The redistricting of Guilford County has become an exercise in blind partisanship, outright hypocrisy and good, old-fashioned ineptitude in which our communities and the people who live in them rank dead last on the list of priorities.
Always there is some partisanship in the annual redistricting pageant that takes place after every 10-year Census, as incumbents look to preserve their seats and possibly gain an edge for their parties. As distasteful as it is, politics play a big role in the process.
But there are rules to follow here: minority votes must not be suppressed, communities must remain cohesive when possible, radical — or reactionary — changes are to be avoided.
And in the past month all of these considerations have been tossed out the window.
The Guilford County GOP’s initial map, submitted earlier this month, draws Democratic commissioners Kirk Perkins and Carolyn Coleman into the same district, ensuring that just one of them will survive the next election. It also double-bunks sitting commissioners Skip Alston and Bruce Davis in an attempt to shrink African- American representation on the commission.
Alston’s map, submitted a week later, may be even worse. It introduced the so-called “High Point Hook” in District 2 that cuts through the center of High Point, bifurcating the city, leaving districts 1 and 6 on either side. The implied intention is to save Democratic incumbents and forge a permanent blue majority on commission.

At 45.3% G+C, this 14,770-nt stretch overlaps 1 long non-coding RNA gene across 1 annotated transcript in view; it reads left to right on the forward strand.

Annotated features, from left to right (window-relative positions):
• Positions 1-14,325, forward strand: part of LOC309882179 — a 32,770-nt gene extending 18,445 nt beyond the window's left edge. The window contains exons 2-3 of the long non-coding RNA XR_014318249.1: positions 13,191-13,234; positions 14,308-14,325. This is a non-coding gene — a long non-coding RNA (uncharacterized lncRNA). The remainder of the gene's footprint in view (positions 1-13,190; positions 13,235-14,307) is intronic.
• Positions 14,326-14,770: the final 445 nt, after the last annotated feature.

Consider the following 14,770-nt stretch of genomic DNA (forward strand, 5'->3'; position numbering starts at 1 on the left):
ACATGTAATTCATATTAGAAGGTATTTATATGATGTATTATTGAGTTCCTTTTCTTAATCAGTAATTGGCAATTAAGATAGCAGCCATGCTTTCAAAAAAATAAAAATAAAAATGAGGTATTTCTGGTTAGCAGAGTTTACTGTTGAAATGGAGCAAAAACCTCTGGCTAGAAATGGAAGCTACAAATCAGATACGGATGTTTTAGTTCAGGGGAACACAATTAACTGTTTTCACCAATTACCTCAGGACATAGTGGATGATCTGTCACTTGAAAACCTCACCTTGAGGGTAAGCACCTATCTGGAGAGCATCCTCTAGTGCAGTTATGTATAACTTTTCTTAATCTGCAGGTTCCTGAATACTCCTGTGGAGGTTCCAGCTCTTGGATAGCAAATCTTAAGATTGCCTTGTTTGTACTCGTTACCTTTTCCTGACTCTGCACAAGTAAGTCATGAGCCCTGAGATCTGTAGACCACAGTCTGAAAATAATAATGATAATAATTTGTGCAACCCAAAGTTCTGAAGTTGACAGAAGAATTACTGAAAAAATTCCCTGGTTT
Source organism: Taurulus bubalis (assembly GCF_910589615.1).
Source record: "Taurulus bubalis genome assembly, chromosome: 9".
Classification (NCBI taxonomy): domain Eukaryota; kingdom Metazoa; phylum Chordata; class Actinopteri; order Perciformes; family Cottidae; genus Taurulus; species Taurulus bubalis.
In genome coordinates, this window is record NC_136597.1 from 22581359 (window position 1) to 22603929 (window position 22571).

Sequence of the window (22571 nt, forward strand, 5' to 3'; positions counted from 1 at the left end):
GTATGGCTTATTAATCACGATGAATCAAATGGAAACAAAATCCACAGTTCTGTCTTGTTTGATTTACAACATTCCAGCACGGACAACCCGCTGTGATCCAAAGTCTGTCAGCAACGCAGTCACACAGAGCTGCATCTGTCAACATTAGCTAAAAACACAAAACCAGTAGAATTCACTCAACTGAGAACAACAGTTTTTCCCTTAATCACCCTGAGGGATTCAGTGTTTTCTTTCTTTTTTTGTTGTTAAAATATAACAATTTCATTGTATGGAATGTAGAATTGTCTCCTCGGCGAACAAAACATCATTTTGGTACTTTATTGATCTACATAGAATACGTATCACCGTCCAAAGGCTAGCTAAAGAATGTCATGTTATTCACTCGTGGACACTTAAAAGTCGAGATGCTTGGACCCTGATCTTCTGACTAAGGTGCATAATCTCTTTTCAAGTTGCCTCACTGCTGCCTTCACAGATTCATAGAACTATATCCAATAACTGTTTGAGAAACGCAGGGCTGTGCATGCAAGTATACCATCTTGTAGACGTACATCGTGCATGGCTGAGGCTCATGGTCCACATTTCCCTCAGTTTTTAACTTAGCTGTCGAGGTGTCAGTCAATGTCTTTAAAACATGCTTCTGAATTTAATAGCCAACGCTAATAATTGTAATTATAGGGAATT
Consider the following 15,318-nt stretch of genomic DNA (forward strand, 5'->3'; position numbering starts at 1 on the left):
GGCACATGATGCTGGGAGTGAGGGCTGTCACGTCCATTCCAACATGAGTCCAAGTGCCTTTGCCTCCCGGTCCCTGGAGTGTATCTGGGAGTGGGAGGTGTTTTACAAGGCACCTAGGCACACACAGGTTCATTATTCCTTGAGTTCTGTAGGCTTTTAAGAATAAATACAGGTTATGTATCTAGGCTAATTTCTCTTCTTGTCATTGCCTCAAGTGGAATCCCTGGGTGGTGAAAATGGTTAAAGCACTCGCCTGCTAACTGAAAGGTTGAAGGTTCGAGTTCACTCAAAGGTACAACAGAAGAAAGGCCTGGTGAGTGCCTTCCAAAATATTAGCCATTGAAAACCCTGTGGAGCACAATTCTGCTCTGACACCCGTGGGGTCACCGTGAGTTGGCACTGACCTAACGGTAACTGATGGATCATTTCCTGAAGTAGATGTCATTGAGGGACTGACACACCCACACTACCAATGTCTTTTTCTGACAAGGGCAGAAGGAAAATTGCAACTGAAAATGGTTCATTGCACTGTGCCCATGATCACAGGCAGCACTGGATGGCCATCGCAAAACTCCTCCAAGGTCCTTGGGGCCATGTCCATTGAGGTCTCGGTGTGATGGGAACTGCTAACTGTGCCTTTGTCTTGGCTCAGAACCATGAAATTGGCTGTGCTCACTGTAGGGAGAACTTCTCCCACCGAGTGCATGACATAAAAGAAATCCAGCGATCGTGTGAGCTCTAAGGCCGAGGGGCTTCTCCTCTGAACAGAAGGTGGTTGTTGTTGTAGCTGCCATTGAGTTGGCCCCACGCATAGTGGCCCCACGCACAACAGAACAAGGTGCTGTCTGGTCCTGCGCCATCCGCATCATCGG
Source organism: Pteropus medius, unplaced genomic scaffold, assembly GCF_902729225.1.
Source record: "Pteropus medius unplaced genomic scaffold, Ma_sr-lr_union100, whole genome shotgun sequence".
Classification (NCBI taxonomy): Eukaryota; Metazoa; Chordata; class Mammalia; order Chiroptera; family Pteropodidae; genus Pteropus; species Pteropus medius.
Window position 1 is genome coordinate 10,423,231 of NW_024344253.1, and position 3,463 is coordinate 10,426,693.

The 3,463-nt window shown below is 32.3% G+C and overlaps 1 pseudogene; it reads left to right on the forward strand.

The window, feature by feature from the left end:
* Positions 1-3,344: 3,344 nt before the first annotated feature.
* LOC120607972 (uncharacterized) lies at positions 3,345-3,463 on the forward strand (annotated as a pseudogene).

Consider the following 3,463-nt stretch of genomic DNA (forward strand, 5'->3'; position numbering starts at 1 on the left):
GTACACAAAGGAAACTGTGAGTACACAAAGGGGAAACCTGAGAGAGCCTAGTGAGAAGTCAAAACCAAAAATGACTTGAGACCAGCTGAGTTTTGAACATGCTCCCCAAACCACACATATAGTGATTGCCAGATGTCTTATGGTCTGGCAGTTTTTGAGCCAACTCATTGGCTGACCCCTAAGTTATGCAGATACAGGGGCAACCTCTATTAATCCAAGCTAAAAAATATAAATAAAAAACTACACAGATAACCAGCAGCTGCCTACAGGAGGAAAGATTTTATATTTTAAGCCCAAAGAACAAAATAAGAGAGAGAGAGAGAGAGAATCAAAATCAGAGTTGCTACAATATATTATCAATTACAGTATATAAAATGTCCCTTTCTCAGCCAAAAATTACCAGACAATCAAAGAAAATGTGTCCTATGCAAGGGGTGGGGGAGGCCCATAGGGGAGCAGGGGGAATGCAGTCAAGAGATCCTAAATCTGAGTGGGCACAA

Other locally generated plans became moot when the NC General Assembly got involved, repurposing an old bill that had stalled in the House, one which had nothing whatsoever to do with redistricting, gutting the content and replacing it with a new, GOP-backed plan which passed the Senate and then the House.
In a surreal moment at a redistricting hearing last week, held after this fiat from above, folks from Conservatives for Guilford County — proponents of small government one and all — argued against partisan gerrymandering and the sort of “bad” redistricting as proposed by Alston.
Said C4GC’s Joanne Wittenborn, “Bad can be measured by rambling district lines, distorted neighborhood patterns, and obvious selectivity to ensure a predetermined outcome of elections.”
Which, of course, is exactly what we got. Low points of the new map include a District 2 that runs along the southern border of the county through Pleasant Garden and parts of Jamestown, buttonhooks up through High Point then back through Jamestown into the southwest section of Greensboro. It looks like Cape Cod.
The proposed map needs to be approved by the US Department of Justice before becoming the law of the land.
What’s remarkable here is that of all the possible redistricting plans that adhere to the rules of the game, only the very worst ones — those that blatantly gerrymander to ensure political dominance, that disregard communities as whole entities, that have no basis in the people’s best interests — are the ones under consideration.
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